And so this poison was allowed to enter the national bloodstream and infect public life without the Government taking any effectual measures to master the course of the disease. The ridiculous half-measures that were taken were in themselves an indication of the process of disintegration that was already threatening to break up the Empire. For an institution practically surrenders its existence when it is no longer determined to defend itself with all the weapons at its command. Certainly in days to come the Jews will raise a tremendous cry throughout their newspapers once a hand is laid on their favourite nest, once a move is made to put an end to this scandalous Press and once this instrument which shapes public opinion is brought under State control and no longer left in the hands of aliens and enemies of the people.
Here, as elsewhere, one may defy Nature for a certain period of time; but sooner or later she will take her inexorable revenge. And when man realizes this truth it is often too late. These unpleasant truths are hastily and nonchalantly brushed aside, as if by so doing the real state of affairs could also be abolished. But no. It cannot be denied that the population of our great towns and cities is tending more and more to avail of prostitution in the exercise of its amorous instincts and is thus becoming more and more contaminated by the scourge of venereal disease.
But the important question that arises here is: Which nation will be the first to take the initiative in mastering this scourge, and which nations will succumb to it? This will be the final upshot of the whole situation. The present is a period of probation for racial values. The race that fails to come through the test will simply die out and its place will be taken by the healthier and stronger races, which will be able to endure greater hardships. As this problem primarily concerns posterity, it belongs to that category of which it is said with terrible justification that the sins of the fathers are visited on their offspring unto the tenth generation. This is a consequence which follows on an infringement of the laws of blood and race. The sin against blood and race is the hereditary sin in this world and it brings disaster on every nation that commits it. The attitude towards this one vital problem in pre-War Germany was most regrettable. What measures were undertaken to arrest the infection of our youth in the large cities? What was done to put an end to the contamination and Mammonization of sexual life among us?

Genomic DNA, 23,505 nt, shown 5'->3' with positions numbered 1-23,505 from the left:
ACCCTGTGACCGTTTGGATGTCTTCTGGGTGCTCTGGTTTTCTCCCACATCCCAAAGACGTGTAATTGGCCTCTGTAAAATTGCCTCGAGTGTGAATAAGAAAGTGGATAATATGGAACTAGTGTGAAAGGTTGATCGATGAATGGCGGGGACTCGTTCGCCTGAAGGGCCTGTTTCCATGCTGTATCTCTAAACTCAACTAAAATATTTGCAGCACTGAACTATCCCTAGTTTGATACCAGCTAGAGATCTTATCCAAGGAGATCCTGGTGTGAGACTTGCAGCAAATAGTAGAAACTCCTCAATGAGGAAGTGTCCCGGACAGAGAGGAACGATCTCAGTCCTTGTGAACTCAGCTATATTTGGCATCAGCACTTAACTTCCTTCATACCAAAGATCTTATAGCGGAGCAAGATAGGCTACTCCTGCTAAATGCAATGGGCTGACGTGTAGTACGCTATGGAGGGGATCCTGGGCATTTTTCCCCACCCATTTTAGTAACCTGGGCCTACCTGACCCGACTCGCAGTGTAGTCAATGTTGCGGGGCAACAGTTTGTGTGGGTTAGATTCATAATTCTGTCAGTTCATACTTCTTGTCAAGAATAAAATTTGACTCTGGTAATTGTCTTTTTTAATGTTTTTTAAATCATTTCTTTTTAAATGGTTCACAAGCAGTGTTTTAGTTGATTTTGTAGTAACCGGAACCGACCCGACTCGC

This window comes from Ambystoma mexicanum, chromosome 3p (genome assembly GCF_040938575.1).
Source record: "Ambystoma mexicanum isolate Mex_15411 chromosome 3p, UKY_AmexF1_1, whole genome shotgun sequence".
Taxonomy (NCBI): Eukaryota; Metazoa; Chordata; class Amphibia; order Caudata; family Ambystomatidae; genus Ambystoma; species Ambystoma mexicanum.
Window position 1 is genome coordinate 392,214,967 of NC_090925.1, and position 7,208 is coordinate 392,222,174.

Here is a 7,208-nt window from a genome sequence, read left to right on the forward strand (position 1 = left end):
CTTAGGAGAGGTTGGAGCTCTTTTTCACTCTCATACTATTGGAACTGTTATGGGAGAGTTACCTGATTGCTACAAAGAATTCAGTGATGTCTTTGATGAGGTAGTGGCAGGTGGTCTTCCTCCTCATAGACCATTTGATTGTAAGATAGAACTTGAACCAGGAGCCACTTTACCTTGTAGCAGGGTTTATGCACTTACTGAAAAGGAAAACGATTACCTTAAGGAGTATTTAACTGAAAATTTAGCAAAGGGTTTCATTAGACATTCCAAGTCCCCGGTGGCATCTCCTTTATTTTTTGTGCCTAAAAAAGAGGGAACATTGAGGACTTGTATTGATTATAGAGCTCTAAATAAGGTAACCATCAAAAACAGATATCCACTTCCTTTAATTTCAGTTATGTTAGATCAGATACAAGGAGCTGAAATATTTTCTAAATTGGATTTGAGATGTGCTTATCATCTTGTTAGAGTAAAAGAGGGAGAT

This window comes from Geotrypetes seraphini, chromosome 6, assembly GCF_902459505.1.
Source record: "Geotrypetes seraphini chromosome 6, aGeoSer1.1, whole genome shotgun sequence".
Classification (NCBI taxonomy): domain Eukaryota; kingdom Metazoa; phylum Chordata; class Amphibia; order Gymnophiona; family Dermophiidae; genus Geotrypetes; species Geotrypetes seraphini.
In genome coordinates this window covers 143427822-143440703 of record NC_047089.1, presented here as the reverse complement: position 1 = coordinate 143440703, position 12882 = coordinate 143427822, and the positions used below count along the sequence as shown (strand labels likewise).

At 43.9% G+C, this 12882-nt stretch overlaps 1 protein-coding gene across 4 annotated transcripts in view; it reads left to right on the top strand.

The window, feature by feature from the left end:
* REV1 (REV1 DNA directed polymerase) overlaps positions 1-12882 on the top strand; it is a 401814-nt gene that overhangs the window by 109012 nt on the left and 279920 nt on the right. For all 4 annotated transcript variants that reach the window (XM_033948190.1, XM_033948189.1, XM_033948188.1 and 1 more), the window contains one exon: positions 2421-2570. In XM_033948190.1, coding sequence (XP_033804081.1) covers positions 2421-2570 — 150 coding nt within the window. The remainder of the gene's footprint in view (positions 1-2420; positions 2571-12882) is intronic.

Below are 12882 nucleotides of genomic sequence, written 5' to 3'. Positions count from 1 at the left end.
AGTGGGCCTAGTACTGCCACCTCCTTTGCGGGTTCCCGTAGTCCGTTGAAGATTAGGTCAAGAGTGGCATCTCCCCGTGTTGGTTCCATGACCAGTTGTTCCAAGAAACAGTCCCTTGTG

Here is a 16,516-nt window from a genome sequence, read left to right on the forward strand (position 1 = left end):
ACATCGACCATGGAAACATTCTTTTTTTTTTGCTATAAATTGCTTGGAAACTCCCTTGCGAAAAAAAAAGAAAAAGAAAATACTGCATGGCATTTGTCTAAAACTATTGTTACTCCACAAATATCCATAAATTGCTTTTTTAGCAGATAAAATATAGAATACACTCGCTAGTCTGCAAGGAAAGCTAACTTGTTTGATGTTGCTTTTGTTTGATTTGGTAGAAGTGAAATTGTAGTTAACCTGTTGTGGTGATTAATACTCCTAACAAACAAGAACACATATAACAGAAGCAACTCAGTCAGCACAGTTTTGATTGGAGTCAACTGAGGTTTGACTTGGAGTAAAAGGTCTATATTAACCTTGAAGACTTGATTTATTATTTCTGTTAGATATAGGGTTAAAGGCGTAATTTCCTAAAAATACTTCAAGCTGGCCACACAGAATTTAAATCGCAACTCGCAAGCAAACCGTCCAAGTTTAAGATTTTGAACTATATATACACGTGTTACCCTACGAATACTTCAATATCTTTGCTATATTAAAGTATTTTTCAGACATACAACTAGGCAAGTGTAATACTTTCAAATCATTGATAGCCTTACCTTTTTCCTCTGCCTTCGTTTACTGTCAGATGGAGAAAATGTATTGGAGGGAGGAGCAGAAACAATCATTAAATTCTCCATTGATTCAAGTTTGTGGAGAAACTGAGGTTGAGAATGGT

Does our duty to posterity no longer play any part? Or do people not realize the nature of the curse they are inflicting on themselves and their offspring by such criminally foolish neglect of one of the primary laws of Nature? This is how civilized nations degenerate and gradually perish. Marriage is not an end in itself but must serve the greater end, which is that of increasing and maintaining the human species and the race. This is its only meaning and purpose.
There is no such thing as allowing freedom of choice to sin against posterity and thus against the race. The fight against pollution of the mind must be waged simultaneously with the training of the body.
To-day the whole of our public life may be compared to a hot-house for the forced growth of sexual notions and incitements. A glance at the bill-of-fare provided by our cinemas, playhouses, and theatres suffices to prove that this is not the right food, especially for our young people. Hoardings and advertisements kiosks combine to attract the public in the most vulgar manner. Anyone who has not altogether lost contact with adolescent yearnings will realize that all this must have very grave consequences. This seductive and sensuous atmosphere puts notions into the heads of our youth which, at their age, ought still to be unknown to them.